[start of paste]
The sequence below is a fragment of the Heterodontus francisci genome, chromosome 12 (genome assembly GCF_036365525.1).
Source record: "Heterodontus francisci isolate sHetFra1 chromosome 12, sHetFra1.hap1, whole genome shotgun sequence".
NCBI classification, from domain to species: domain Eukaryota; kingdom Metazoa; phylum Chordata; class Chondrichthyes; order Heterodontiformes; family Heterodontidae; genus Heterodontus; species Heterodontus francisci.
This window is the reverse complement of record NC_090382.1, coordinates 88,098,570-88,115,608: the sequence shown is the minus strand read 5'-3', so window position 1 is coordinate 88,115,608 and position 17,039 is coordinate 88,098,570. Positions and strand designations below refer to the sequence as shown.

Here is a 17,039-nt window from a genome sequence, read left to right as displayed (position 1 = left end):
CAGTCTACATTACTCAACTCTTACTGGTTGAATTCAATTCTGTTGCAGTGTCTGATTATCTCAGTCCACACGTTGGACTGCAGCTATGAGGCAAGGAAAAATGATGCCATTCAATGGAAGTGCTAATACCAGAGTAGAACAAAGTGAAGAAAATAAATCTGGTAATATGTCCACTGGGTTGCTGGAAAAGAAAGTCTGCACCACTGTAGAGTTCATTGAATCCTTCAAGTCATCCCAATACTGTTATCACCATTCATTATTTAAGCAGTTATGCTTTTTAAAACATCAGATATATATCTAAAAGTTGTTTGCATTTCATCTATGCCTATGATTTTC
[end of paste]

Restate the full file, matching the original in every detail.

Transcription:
The sequence below is a fragment of the Heterodontus francisci genome, chromosome 12 (genome assembly GCF_036365525.1).
Source record: "Heterodontus francisci isolate sHetFra1 chromosome 12, sHetFra1.hap1, whole genome shotgun sequence".
NCBI classification, from domain to species: domain Eukaryota; kingdom Metazoa; phylum Chordata; class Chondrichthyes; order Heterodontiformes; family Heterodontidae; genus Heterodontus; species Heterodontus francisci.
This window is the reverse complement of record NC_090382.1, coordinates 88,098,570-88,115,608: the sequence shown is the minus strand read 5'-3', so window position 1 is coordinate 88,115,608 and position 17,039 is coordinate 88,098,570. Positions and strand designations below refer to the sequence as shown.

Here is a 17,039-nt window from a genome sequence, read left to right as displayed (position 1 = left end):
CAGTCTACATTACTCAACTCTTACTGGTTGAATTCAATTCTGTTGCAGTGTCTGATTATCTCAGTCCACACGTTGGACTGCAGCTATGAGGCAAGGAAAAATGATGCCATTCAATGGAAGTGCTAATACCAGAGTAGAACAAAGTGAAGAAAATAAATCTGGTAATATGTCCACTGGGTTGCTGGAAAAGAAAGTCTGCACCACTGTAGAGTTCATTGAATCCTTCAAGTCATCCCAATACTGTTATCACCATTCATTATTTAAGCAGTTATGCTTTTTAAAACATCAGATATATATCTAAAAGTTGTTTGCATTTCATCTATGCCTATGATTTTC